The Indiana Court of Appeals has affirmed a child in need of services adjudication after concluding the dismissal sanction for failure to timely conduct a CHINS factfinding hearing is not a mechanism to collaterally attack a CHINS adjudication.
In March 2018, K.S.’s three children were adjudicated as CHINS and removed from their mother’s care after one of her kids sustained physical injuries consistent with physical abuse.
Eight months after the adjudication, K.S. filed a motion to dismiss the CHINS case as to her eldest child, J.S., arguing that dismissal was mandatory because the noncontested CHINS factfinding hearing was conducted outside the 120-day window of Indiana Code Section 31-34-11-1.
The Department of Child Services filed an objection to the motion, and after considering K.S.’s motion was made “after the fact,” the juvenile court denied her motion to dismiss.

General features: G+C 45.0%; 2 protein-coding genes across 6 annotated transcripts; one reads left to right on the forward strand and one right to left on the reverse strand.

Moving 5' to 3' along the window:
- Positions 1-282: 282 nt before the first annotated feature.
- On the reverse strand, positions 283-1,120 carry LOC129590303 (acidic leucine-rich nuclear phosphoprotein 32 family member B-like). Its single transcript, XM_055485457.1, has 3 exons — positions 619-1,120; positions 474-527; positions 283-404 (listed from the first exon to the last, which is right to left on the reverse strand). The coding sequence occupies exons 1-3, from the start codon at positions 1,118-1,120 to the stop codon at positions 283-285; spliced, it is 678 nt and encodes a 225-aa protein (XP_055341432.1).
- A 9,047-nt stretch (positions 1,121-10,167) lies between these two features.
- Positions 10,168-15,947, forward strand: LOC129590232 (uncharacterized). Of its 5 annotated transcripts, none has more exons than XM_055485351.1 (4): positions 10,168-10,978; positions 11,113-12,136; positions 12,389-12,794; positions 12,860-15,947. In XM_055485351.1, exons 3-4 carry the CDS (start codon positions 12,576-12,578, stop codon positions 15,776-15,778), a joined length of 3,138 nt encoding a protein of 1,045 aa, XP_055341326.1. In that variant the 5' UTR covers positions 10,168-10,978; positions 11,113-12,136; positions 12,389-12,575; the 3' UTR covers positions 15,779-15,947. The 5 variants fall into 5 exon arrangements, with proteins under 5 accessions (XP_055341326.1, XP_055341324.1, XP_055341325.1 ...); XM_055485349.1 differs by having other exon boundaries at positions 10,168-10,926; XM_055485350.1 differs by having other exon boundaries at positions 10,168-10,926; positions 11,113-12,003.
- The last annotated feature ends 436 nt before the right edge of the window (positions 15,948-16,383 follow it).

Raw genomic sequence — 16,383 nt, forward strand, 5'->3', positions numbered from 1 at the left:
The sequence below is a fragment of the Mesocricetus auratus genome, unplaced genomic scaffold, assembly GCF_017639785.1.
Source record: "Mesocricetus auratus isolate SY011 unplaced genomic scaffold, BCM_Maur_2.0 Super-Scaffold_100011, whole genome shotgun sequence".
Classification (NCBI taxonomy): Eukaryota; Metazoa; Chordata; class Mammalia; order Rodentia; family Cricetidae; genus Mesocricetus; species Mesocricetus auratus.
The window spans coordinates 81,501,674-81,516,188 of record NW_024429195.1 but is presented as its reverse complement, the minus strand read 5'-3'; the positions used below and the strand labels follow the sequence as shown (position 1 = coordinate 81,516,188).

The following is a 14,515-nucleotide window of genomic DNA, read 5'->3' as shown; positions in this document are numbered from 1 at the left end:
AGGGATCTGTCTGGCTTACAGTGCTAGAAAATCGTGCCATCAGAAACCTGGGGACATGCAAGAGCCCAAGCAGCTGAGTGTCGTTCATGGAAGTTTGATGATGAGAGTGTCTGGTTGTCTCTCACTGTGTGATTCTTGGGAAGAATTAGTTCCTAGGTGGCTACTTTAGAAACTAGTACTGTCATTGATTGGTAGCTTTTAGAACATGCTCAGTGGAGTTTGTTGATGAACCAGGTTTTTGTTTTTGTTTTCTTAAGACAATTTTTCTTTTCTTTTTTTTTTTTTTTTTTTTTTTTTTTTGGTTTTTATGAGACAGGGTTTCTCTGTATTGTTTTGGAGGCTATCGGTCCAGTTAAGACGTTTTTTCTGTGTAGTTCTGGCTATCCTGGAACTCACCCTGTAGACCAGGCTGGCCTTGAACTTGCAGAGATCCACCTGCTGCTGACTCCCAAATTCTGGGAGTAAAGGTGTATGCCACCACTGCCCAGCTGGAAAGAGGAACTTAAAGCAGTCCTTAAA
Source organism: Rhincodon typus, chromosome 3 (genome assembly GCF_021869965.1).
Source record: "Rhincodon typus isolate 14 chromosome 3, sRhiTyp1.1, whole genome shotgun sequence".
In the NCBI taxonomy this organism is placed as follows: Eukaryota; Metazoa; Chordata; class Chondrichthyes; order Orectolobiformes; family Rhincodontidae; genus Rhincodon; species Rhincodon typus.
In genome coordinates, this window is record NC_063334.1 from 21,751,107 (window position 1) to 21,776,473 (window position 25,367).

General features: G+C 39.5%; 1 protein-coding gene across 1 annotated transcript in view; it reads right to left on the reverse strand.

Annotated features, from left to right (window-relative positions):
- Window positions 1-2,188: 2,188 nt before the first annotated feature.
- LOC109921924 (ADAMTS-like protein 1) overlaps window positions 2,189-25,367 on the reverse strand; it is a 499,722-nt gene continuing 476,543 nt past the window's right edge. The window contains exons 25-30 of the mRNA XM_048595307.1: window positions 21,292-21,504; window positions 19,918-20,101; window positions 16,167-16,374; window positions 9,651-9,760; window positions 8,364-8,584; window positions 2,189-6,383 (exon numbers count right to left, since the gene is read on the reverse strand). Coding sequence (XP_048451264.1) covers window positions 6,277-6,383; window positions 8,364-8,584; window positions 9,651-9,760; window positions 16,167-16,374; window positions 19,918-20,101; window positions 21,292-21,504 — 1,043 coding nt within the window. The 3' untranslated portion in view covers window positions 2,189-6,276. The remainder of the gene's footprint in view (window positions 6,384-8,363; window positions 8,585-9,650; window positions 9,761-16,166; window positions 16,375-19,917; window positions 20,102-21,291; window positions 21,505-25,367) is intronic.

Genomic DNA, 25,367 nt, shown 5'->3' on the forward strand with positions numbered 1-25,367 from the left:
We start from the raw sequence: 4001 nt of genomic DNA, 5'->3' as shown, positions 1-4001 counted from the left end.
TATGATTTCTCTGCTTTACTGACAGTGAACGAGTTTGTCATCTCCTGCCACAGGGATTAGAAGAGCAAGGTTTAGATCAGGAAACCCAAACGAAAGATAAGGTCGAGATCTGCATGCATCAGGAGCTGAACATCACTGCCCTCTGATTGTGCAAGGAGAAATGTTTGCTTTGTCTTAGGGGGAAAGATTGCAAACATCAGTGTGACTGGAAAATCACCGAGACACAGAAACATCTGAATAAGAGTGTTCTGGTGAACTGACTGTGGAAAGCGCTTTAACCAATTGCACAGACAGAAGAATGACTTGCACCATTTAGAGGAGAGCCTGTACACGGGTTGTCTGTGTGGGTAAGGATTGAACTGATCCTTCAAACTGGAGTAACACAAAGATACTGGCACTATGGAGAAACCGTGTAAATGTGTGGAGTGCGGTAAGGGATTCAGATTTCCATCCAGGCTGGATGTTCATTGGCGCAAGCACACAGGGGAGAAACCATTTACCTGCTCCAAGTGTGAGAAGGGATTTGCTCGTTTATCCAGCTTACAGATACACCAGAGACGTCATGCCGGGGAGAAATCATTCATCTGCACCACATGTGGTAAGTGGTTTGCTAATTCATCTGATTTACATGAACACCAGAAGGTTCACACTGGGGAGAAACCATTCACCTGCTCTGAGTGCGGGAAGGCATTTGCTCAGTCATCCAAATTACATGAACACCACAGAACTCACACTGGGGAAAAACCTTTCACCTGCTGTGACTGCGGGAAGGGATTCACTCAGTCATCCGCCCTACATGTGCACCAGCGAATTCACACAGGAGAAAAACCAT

In her appeal, K.S. argued that the juvenile court made an adjudication absent authority and its order was thus void and subject to attack at any time. But the appellate court disagreed in In the Matter of J.S. (Child in Need of Services) K.S. (Mother) v. The Indiana Department of Child Services, 18A-JC-2816.
“The statute at issue provides a mechanism to obtain a prompt adjudication of a child’s status. We readily reject the contention that the timeliness requirement of Indiana Code Section 31-34-11-1 provides grounds for setting aside a CHINS adjudication once it has been entered for the benefit and protection of a child,” Judge L. Mark Bailey wrote for the appellate panel.
It further stated that there was no conflict to support a declaration that the statutory provision at issue was null and void.
“The dismissal sanction of Indiana Code Section 31-34-11-1(d) for failure to timely conduct a CHINS factfinding hearing is not a mechanism to collaterally attack a CHINS adjudication,” the panel concluded. “The juvenile court did not err in denying Mother’s motion to dismiss.”